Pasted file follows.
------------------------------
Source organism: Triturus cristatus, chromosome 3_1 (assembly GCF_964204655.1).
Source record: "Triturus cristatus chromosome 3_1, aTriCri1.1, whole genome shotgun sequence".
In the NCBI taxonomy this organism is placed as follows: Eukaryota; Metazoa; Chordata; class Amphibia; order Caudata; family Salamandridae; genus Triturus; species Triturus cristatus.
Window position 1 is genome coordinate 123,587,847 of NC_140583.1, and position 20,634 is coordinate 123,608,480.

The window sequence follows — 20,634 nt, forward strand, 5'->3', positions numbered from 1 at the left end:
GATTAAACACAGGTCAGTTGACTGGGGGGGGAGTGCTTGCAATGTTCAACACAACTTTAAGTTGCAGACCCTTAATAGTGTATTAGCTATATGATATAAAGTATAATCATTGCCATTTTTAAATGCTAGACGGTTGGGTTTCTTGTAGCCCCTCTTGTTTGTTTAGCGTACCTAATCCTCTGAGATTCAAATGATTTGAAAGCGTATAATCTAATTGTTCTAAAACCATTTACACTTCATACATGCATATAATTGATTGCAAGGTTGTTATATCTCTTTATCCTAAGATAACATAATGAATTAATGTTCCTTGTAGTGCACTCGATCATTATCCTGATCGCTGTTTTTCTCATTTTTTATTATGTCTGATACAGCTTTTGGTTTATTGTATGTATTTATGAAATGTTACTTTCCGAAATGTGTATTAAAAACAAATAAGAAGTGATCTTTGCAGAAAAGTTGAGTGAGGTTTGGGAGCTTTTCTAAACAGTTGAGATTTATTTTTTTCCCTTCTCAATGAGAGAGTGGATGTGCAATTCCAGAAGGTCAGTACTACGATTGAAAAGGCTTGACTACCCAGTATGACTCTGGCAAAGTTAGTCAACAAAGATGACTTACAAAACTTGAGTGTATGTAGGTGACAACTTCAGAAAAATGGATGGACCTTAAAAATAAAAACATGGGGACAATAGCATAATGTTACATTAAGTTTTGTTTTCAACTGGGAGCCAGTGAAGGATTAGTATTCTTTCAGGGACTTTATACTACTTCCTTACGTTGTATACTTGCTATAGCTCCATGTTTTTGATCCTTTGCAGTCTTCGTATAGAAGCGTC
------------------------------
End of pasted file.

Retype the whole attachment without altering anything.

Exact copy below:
Source organism: Triturus cristatus, chromosome 3_1 (assembly GCF_964204655.1).
Source record: "Triturus cristatus chromosome 3_1, aTriCri1.1, whole genome shotgun sequence".
In the NCBI taxonomy this organism is placed as follows: Eukaryota; Metazoa; Chordata; class Amphibia; order Caudata; family Salamandridae; genus Triturus; species Triturus cristatus.
Window position 1 is genome coordinate 123,587,847 of NC_140583.1, and position 20,634 is coordinate 123,608,480.

The window sequence follows — 20,634 nt, forward strand, 5'->3', positions numbered from 1 at the left end:
GATTAAACACAGGTCAGTTGACTGGGGGGGGAGTGCTTGCAATGTTCAACACAACTTTAAGTTGCAGACCCTTAATAGTGTATTAGCTATATGATATAAAGTATAATCATTGCCATTTTTAAATGCTAGACGGTTGGGTTTCTTGTAGCCCCTCTTGTTTGTTTAGCGTACCTAATCCTCTGAGATTCAAATGATTTGAAAGCGTATAATCTAATTGTTCTAAAACCATTTACACTTCATACATGCATATAATTGATTGCAAGGTTGTTATATCTCTTTATCCTAAGATAACATAATGAATTAATGTTCCTTGTAGTGCACTCGATCATTATCCTGATCGCTGTTTTTCTCATTTTTTATTATGTCTGATACAGCTTTTGGTTTATTGTATGTATTTATGAAATGTTACTTTCCGAAATGTGTATTAAAAACAAATAAGAAGTGATCTTTGCAGAAAAGTTGAGTGAGGTTTGGGAGCTTTTCTAAACAGTTGAGATTTATTTTTTTCCCTTCTCAATGAGAGAGTGGATGTGCAATTCCAGAAGGTCAGTACTACGATTGAAAAGGCTTGACTACCCAGTATGACTCTGGCAAAGTTAGTCAACAAAGATGACTTACAAAACTTGAGTGTATGTAGGTGACAACTTCAGAAAAATGGATGGACCTTAAAAATAAAAACATGGGGACAATAGCATAATGTTACATTAAGTTTTGTTTTCAACTGGGAGCCAGTGAAGGATTAGTATTCTTTCAGGGACTTTATACTACTTCCTTACGTTGTATACTTGCTATAGCTCCATGTTTTTGATCCTTTGCAGTCTTCGTATAGAAGCGTC